Thursday, March 31, 2011

Why Zero Sight Will Only Cost $2.99

What can you buy for $2.99?

  • one Starbucks skinny vanilla latte
  • or 2 loaves of white bread
  • or 3 small apples
  • or 4 tea candles
  • or 5 ounces of toothpaste
  • or 6 Dirt Cheap Premium Light beers
  • or 7 first-class stamps (almost)
  • or 8 paper cups
  • or 9 chicken McNuggets
  • or 10 yards of floss
  • or 11 chocolate chip cookies
  • or 12 eggs
  • or 250 pages of novelly goodness with tons of magic and mayhem

    Raw eggs may cause a biotin deficiency. Choose the Novel!

    Wait. $2.99? Have you gone mad, Mr. Shier? Why is Zero Sight selling for such a low price?

    Because the game is changing. 

    Let's look at the standard math:

    • A hardcover novel costs $25.00; the author earns $2.50 (10.0%)
    • A trade paperback costs $14.00; the author earns $1.05 (7.5%)
    • A pulp paperback costs about $8.00; the author earns $0.64 (8.0%)

    Wait, authors only get 10% of the sale price?


    Many people are surprised by how little authors make on paper books. After all, $25.00 is quite a bit of money. But unless they're someone special, they're only walking away with 10% of those sales.


    Because to produce print novels, you need large publishing houses, numerous distributors, and thousands of retail stores. Plus, publishing is not unlike the fashion industry. Each year has it's own trends, fads, and not so tiny surprises. But months (if not years) before their release dates, publishers have to guess which books will be hot, and retailers try to decide how many copies they want to buy. If and when they miscalculate, thousands of books get left on the shelves. That is a terrible waste of both paper and money. And these losses must be absorbed somehow. The publishing houses have come up two simple solutions—pay authors less and charge readers more. 

    Their decision making was understandable, but it was also poisonous. Big list prices generated even bigger problems. I might spring for a new Jonathan Franzen novel at $25.00. Franzen's an awesome writer, I've read all his books, and I can't wait to get my hands on anything new he's written. But Franzen is the exception, not the rule. I wouldn't want to risk $25.00 on an unknown—and I'm guessing that you wouldn't either. This apprehension created a logjam. New authors became risky propositions. They didn't sell many hardcovers, and hardcover sales determined which books get reprinted as a paperbacks. Publishers make most of their money on hardcovers, so they decided to only take a few risky bets like this per year. They focused on maintaining the great Franzen-esk brands they already had. For many years, it was rough going for new authors. It was also not good for the industry. Instead of developing more new talent, they were stuck burning future revenue streams to answer the needs of the day.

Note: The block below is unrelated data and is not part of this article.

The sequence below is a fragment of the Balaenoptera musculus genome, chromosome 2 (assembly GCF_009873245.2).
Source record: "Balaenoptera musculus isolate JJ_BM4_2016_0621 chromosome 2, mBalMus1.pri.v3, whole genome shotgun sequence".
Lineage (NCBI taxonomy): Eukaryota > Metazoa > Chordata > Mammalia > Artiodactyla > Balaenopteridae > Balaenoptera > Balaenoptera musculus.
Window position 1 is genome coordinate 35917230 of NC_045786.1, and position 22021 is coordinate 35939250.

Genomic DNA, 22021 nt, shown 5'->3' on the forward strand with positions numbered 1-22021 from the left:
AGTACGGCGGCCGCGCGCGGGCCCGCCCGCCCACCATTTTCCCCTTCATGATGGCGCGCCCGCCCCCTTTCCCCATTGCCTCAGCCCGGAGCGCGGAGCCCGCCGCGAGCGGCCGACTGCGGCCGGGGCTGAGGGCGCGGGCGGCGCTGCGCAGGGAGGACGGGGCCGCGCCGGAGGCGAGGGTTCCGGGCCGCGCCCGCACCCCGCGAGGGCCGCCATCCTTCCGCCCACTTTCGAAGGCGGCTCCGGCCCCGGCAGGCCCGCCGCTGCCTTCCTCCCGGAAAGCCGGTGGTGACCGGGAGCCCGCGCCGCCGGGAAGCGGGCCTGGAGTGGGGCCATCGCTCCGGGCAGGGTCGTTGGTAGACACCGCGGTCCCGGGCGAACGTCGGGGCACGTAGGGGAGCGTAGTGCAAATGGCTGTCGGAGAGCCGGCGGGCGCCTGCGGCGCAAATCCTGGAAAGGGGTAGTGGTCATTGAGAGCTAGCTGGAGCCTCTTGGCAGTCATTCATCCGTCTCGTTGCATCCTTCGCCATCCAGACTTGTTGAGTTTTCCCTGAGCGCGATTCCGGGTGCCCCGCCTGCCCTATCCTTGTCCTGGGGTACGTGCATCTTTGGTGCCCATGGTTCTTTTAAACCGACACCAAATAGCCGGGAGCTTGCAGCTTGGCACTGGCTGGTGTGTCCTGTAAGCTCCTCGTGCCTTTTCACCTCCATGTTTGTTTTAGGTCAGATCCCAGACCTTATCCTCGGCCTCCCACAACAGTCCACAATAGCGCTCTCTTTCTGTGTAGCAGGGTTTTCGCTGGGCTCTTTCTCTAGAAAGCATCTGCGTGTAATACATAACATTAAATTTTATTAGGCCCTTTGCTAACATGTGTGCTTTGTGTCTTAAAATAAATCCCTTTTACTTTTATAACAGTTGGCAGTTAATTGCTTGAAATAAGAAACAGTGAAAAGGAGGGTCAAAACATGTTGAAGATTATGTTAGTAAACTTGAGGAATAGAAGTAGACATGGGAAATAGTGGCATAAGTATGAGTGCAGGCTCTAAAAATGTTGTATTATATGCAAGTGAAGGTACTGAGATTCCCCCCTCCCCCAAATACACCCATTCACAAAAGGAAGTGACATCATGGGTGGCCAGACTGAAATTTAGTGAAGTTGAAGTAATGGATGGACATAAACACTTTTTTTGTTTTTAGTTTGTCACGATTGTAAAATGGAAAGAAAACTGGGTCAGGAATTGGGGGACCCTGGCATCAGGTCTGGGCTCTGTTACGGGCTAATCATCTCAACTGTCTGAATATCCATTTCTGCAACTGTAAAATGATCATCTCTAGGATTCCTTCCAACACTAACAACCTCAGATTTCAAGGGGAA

Fortunately, ebooks came along and offered a different paradigm:

    Under Amazon's new scheme, as long as an ebook is priced at or above $2.99, the author walks away with 70% of the sale. The reader gets an 88% discount off the hardcover price and doesn't have to deal with one of those cursed dust jackets. (I never know what to do with mine. I hate it when I rip them, so I remove the jackets while I read...they seem to serve the purpose opposite their intent.)

    But why the dramatic change in royalties?

    Because ebooks eliminate paper waste and printing costs. Retailers don't have to worry about inventories, and much of the pre-emptive guessing has been removed from the system. Online ratings help filter the good from the bad, and hesitant readers can peruse free samples before committing to even a $2.99 purchase. Authors now sink or swim on their merits, and Amazon and Barnes and Noble have passed some of these savings on to their authors and readers. That's why you can buy a brand new book for 8-times less than a hardcover, while I still earn a respectable profit.

    If you haven't picked up an e-reader yet, I would urge you to do so. Zero Sight is not the only indie title out there. I've personally discovered dozens of books that I wouldn't have dared pluck off a bookstore shelf. E-readers have turned out to be the opposite of what many of us feared—they encourage more reading, not less. And it's the adventuresome kind. The kind we thought we lost. That's why I'm not just excited to be an author right now—I'm excited to be reader.

    The only one not happy is Dieter. It looks like he's not gonna catch a break!


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